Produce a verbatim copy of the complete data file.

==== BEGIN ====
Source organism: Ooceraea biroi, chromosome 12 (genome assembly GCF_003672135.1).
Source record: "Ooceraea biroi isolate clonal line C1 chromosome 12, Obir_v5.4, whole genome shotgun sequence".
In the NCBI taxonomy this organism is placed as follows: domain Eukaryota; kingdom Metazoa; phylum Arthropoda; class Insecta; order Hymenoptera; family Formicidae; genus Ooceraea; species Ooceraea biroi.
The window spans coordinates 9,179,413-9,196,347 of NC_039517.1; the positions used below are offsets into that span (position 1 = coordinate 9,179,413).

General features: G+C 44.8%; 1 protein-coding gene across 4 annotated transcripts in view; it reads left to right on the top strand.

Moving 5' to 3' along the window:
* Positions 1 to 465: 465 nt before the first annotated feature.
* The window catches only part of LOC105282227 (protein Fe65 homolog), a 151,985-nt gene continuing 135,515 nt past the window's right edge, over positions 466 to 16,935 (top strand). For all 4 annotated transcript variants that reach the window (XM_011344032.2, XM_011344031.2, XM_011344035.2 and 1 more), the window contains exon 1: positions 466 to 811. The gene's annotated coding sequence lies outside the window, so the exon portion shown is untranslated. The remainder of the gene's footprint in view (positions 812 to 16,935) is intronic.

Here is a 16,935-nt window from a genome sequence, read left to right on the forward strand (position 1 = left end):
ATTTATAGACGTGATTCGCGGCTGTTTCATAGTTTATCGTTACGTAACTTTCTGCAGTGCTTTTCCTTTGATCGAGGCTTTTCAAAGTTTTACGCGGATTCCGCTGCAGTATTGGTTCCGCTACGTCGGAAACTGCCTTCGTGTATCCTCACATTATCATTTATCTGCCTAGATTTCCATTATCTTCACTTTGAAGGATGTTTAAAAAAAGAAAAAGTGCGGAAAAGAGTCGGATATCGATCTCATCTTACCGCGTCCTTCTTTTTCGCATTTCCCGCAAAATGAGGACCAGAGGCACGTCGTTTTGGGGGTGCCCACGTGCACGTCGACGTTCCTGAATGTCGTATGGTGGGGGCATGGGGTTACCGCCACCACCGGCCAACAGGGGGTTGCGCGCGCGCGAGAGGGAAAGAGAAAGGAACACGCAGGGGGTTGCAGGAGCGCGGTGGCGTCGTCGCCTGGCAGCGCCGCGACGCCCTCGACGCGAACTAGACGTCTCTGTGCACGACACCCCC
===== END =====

Source organism: Ooceraea biroi, chromosome 12 (genome assembly GCF_003672135.1).
Source record: "Ooceraea biroi isolate clonal line C1 chromosome 12, Obir_v5.4, whole genome shotgun sequence".
In the NCBI taxonomy this organism is placed as follows: domain Eukaryota; kingdom Metazoa; phylum Arthropoda; class Insecta; order Hymenoptera; family Formicidae; genus Ooceraea; species Ooceraea biroi.
The window spans coordinates 9,179,413-9,196,347 of NC_039517.1; the positions used below are offsets into that span (position 1 = coordinate 9,179,413).

General features: G+C 44.8%; 1 protein-coding gene across 4 annotated transcripts in view; it reads left to right on the top strand.

Moving 5' to 3' along the window:
* Positions 1 to 465: 465 nt before the first annotated feature.
* The window catches only part of LOC105282227 (protein Fe65 homolog), a 151,985-nt gene continuing 135,515 nt past the window's right edge, over positions 466 to 16,935 (top strand). For all 4 annotated transcript variants that reach the window (XM_011344032.2, XM_011344031.2, XM_011344035.2 and 1 more), the window contains exon 1: positions 466 to 811. The gene's annotated coding sequence lies outside the window, so the exon portion shown is untranslated. The remainder of the gene's footprint in view (positions 812 to 16,935) is intronic.

Here is a 16,935-nt window from a genome sequence, read left to right on the forward strand (position 1 = left end):
ATTTATAGACGTGATTCGCGGCTGTTTCATAGTTTATCGTTACGTAACTTTCTGCAGTGCTTTTCCTTTGATCGAGGCTTTTCAAAGTTTTACGCGGATTCCGCTGCAGTATTGGTTCCGCTACGTCGGAAACTGCCTTCGTGTATCCTCACATTATCATTTATCTGCCTAGATTTCCATTATCTTCACTTTGAAGGATGTTTAAAAAAAGAAAAAGTGCGGAAAAGAGTCGGATATCGATCTCATCTTACCGCGTCCTTCTTTTTCGCATTTCCCGCAAAATGAGGACCAGAGGCACGTCGTTTTGGGGGTGCCCACGTGCACGTCGACGTTCCTGAATGTCGTATGGTGGGGGCATGGGGTTACCGCCACCACCGGCCAACAGGGGGTTGCGCGCGCGCGAGAGGGAAAGAGAAAGGAACACGCAGGGGGTTGCAGGAGCGCGGTGGCGTCGTCGCCTGGCAGCGCCGCGACGCCCTCGACGCGAACTAGACGTCTCTGTGCACGACACCCCC